National Science Foundation (NSF): The Administration proposes $7 billion for NSF, a 16% increase over FY 2008, as part of the President's Plan for Science and Innovation. According to the White House press release, the increase provides for support for graduate research fellowships and for early-career researchers; support for the education of technicians in the high-technology fields that drive the nation's economy; more novel high-risk, high-reward research proposals; and support for critical research priorities in global climate change.

National Institute of Standards and Technology (NIST): The president's FY 2010 budget requests an appropriation of $638 million for NIST. The request includes increases of $71 million for research initiatives at NIST Laboratories and National Research Facilities, and $62 million for Construction and Major Renovations as part of for President Bush's 10-year American Competitiveness Initiative.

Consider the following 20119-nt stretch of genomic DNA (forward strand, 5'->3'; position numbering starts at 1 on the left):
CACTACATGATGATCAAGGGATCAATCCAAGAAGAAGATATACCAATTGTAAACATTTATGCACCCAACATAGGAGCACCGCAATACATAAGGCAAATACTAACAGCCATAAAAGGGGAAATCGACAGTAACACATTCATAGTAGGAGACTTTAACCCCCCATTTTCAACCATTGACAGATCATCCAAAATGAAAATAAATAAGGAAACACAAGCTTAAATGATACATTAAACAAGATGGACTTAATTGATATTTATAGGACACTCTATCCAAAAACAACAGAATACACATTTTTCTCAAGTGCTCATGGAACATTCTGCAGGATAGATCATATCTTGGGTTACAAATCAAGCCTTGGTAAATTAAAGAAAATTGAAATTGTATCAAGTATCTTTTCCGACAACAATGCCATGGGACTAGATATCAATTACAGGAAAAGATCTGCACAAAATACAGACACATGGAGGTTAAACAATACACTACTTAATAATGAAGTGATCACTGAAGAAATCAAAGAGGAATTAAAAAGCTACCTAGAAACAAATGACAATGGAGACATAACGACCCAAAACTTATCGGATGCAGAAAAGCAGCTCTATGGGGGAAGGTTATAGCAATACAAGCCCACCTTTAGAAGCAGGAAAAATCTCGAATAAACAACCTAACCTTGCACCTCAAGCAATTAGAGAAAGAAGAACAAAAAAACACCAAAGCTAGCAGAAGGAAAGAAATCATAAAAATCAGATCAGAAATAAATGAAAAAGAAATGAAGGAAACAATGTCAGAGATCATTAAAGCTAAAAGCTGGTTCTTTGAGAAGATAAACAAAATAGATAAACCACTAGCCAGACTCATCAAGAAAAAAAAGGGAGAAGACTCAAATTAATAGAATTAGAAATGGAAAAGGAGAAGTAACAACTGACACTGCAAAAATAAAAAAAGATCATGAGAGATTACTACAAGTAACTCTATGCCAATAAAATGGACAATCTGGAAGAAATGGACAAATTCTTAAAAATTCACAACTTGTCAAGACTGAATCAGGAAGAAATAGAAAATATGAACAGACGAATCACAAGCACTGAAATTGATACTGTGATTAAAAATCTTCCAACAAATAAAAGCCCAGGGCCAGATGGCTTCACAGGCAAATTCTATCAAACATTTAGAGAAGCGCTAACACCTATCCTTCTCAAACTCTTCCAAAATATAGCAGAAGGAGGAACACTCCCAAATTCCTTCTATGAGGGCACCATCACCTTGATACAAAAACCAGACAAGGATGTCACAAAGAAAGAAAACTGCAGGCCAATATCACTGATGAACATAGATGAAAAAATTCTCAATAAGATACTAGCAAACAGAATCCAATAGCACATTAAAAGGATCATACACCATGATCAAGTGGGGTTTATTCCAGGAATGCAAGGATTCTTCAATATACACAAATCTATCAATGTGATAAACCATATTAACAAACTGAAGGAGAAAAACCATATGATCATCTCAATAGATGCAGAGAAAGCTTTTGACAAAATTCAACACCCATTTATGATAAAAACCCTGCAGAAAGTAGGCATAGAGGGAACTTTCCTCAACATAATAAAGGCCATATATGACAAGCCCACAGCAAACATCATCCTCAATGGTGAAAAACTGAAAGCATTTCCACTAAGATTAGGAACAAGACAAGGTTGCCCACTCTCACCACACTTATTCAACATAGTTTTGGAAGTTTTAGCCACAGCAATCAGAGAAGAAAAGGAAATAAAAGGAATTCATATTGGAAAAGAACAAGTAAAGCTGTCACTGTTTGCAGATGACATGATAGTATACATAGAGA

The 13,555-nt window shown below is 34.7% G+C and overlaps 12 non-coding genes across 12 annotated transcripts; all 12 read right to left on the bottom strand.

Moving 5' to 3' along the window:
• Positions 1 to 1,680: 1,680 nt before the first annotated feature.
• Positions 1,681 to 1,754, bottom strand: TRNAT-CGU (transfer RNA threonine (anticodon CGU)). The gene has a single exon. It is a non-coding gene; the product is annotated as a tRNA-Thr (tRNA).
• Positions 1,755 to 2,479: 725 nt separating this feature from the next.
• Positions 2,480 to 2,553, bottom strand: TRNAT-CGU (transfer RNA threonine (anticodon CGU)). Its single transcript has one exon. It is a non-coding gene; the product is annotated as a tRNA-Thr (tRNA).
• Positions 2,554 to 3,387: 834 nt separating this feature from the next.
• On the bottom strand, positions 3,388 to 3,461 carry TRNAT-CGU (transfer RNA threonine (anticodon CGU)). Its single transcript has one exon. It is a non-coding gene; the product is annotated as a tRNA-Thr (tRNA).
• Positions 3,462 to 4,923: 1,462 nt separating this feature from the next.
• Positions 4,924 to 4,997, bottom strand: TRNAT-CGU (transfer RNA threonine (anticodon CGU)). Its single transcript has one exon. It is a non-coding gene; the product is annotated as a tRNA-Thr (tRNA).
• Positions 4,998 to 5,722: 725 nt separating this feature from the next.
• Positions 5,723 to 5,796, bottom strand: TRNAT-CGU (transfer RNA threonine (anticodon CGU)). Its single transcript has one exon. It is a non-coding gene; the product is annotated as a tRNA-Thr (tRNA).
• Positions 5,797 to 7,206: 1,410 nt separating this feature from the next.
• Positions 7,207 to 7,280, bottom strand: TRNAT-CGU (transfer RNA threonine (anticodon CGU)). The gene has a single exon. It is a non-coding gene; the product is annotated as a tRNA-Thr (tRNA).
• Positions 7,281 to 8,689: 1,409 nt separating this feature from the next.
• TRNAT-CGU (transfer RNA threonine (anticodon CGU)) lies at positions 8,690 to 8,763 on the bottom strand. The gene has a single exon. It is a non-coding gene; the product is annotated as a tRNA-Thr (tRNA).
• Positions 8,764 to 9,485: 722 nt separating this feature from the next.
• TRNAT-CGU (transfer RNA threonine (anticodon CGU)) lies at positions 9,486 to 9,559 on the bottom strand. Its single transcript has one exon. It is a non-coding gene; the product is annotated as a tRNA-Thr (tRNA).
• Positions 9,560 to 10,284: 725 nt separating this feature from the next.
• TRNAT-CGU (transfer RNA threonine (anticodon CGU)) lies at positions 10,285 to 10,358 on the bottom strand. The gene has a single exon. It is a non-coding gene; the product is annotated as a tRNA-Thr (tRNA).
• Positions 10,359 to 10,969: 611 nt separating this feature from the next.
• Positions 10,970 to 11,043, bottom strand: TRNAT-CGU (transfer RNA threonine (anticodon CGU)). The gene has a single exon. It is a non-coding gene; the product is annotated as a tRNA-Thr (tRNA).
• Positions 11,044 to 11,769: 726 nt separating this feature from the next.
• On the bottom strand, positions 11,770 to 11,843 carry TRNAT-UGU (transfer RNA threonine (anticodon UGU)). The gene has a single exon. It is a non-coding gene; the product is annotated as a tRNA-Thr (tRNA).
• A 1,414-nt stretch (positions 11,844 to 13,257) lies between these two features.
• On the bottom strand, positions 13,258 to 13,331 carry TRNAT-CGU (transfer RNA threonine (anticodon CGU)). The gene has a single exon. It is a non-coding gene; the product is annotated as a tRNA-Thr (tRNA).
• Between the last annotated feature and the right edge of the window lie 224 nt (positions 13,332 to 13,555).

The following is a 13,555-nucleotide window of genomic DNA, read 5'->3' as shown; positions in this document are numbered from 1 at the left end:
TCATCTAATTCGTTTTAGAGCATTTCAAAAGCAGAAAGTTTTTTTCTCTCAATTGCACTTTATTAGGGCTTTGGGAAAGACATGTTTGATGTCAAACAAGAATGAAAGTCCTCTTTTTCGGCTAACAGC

ASCE supports the inclusion of $3.3 million for the National Earthquake Hazards Reduction Program, and $4 million for research to build disaster resistant communities.

Also included in the request is $4 million to transition the Hollings Manufacturing Extension Partnership consulting centers to a self supporting basis as intended in the program's original authorization, and does not include new funding for the Technology Innovation Program (successor to the Advanced Technology Program).

Department of Education: The exact funding request for the K-12 science-technology-engineering-math (STEM) program was not available at press time.

Department of Energy: While the Department of Energy had not released details of the FY 2010 budget, the White House press release noted that overall the Department requests for $26.3 billion, up from $24.1 billion in FY 2008. The White House release notes the request provides for increases in scientific research on new energy sources and energy efficiency.

U.S. Geological Survey (USGS): The Department of Interior has not released details of the FY 2010 request.

The National Academy Releases New Report

Friday, April 3, 2009